HOPE Akpan’s scrambled equaliser at Burton stood out in a season of precious few highlights for City.

It was not the quality of the midfielder’s goal against his former club that elevated it above the depressing norm of the relegation campaign.

But simply the fact that his second-half effort on that cold January afternoon represented the only time the Bantams responded to going behind in League One.

Their solitary comeback, aside from the FA Cup monsoon at non-league Aldershot, was the most damning statistic to highlight the lack of fight from a team prepared to accept defeat too readily.

It was the toughest learning curve for the likes of Connor Wood and Lewis O’Brien, experiencing first-team football for the first time.

But that uncomfortable grounding has enabled Wood to appreciate the difference with the current Valley Parade squad.

Gary Bowyer’s side are far from the finished article but the difference in attitude is chalk and cheese to those whose heads would drop at the first sign of trouble.

Leaving Scunthorpe last week with only a point after 70 minutes of numerical superiority was a huge source of frustration.

But it still meant City’s last seven points have all been redeemed from losing positions – something unheard of from the previous bunch.

“It was always in the back of everyone’s minds last season,” said Wood. “We felt we weren’t getting the rub of the green – that was said quite a lot.

“If you’re going into games with that inch of doubt, generally things do go against you.

“But this season is completely different with everyone. You can sense that.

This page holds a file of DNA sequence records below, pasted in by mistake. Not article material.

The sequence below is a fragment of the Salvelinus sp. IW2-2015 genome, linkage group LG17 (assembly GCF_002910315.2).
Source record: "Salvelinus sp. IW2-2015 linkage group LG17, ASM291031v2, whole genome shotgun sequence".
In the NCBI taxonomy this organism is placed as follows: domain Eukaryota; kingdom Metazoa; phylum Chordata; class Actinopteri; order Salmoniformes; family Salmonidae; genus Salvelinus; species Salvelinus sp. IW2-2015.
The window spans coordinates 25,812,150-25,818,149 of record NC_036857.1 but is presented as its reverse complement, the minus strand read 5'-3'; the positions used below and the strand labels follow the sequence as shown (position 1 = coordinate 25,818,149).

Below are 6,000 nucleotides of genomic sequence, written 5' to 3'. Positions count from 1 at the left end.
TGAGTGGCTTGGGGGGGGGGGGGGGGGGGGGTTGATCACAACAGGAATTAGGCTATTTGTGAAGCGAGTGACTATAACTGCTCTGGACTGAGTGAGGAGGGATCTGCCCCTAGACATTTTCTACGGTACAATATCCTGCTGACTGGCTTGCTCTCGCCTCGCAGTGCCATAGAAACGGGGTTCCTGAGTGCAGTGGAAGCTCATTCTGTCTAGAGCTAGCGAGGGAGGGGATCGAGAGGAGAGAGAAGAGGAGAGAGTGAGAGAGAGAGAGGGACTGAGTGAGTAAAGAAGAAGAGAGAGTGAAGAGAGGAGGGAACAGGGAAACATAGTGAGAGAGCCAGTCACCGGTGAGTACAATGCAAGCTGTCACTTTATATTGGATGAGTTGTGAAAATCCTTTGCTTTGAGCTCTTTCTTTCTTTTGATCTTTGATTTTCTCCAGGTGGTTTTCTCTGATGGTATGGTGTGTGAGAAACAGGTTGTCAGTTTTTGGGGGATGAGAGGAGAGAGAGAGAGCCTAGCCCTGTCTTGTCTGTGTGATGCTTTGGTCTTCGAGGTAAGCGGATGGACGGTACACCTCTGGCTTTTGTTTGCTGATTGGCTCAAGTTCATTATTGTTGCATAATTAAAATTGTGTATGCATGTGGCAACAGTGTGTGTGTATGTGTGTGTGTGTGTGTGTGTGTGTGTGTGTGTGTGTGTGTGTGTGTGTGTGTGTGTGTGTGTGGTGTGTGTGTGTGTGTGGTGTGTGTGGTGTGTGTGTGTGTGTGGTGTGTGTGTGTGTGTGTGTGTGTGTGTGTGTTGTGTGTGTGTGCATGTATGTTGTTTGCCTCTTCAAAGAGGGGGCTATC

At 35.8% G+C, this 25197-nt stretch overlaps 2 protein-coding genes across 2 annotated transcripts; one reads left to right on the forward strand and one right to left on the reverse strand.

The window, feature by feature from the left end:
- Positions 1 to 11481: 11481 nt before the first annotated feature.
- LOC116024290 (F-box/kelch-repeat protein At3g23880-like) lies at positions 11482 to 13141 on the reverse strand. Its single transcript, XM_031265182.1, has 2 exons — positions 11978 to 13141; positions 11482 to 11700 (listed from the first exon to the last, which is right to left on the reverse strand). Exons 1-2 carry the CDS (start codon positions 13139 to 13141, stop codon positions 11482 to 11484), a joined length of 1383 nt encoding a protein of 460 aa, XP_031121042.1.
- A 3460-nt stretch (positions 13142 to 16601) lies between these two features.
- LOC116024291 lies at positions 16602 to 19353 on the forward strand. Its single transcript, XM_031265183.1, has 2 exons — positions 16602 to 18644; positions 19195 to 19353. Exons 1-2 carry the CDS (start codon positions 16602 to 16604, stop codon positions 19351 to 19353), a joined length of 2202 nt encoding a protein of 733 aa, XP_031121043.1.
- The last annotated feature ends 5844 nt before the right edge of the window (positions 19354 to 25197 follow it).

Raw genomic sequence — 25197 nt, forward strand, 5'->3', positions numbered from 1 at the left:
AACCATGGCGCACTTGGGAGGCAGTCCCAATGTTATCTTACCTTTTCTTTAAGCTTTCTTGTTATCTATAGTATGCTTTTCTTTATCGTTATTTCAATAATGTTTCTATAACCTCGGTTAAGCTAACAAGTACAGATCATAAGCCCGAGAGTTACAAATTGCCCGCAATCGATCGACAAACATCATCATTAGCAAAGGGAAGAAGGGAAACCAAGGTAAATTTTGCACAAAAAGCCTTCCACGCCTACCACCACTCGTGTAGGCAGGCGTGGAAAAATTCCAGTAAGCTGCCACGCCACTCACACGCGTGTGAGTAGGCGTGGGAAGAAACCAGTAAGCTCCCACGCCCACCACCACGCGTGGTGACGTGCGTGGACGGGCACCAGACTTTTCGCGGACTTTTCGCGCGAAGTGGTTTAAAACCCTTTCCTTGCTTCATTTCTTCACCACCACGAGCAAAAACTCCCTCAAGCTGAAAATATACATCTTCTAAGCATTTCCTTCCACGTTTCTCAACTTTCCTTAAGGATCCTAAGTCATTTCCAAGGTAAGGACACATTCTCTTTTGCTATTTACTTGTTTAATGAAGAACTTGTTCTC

“If we do go a goal behind, there’s no panic or worry.

“It’s not ideal to concede obviously but the reaction is a positive one. Everyone is looking at ways to solve the problems.

“There’s no rush to do things. Everyone’s calm and ready to play our game and step it up a level, like you’ve seen.

“We’ve come into this season with the mentality of wanting to be winners, every single one of us.

“We’ve had things thrown at us like goals being disallowed and Ben (Richards-Everton) being sent off (against Carlisle). It’s all different challenges in the game but we’ve shown we can deal with them.

“When stuff like that happens, we know how to manage the game.”

The knock-on effect of a more resilient City has been the consistent backing from the fans.

The toxicity of before, when a goal against invariably meant another loss, has moved on.

Valley Parade has responded to falling behind in the games against Northampton and Carlisle with an added determination to cheer the fightback. It’s a two-way street.

Should Swindon draw first blood again this weekend, Wood knows the fans will have their team's back.

Wood added: “Keeping the attachment with the crowd is massive in a game, especially when you are looking to get back into it.

“It does give us that extra edge when you’ve got them all singing and making noise.

“We all hear it and our fanbase can affect the opposition as well.

“If there’s a big tackle or a chance near the end of the game, you get that massive roar and it does create a great atmosphere that can make such a difference."

The spike in Valley Parade volume was never more apparent than late on in last month's win against Northampton when Wood retrieved a visiting break, tracking back 40 yards for a goal-saving tackle on Shaun McWilliams.

Ironically, the left back did not register the noisy approval from the stands because he was so far in the zone.

“It wasn’t until we watched it back after that I heard how loud the crowd were when it happened. I’d just shut it out and had tunnel vision on the game.

“I was always confident of getting there. I knew I just had to slow him down and force the pass.

“It made my job easy once he did that. There was never any doubt they were going to score.

“We’re still coming together week-by-week. We know we’ve got a lot more to give and show out on the pitch.

“But we’re picking up points when we’re not always playing our best and that’s a good sign.”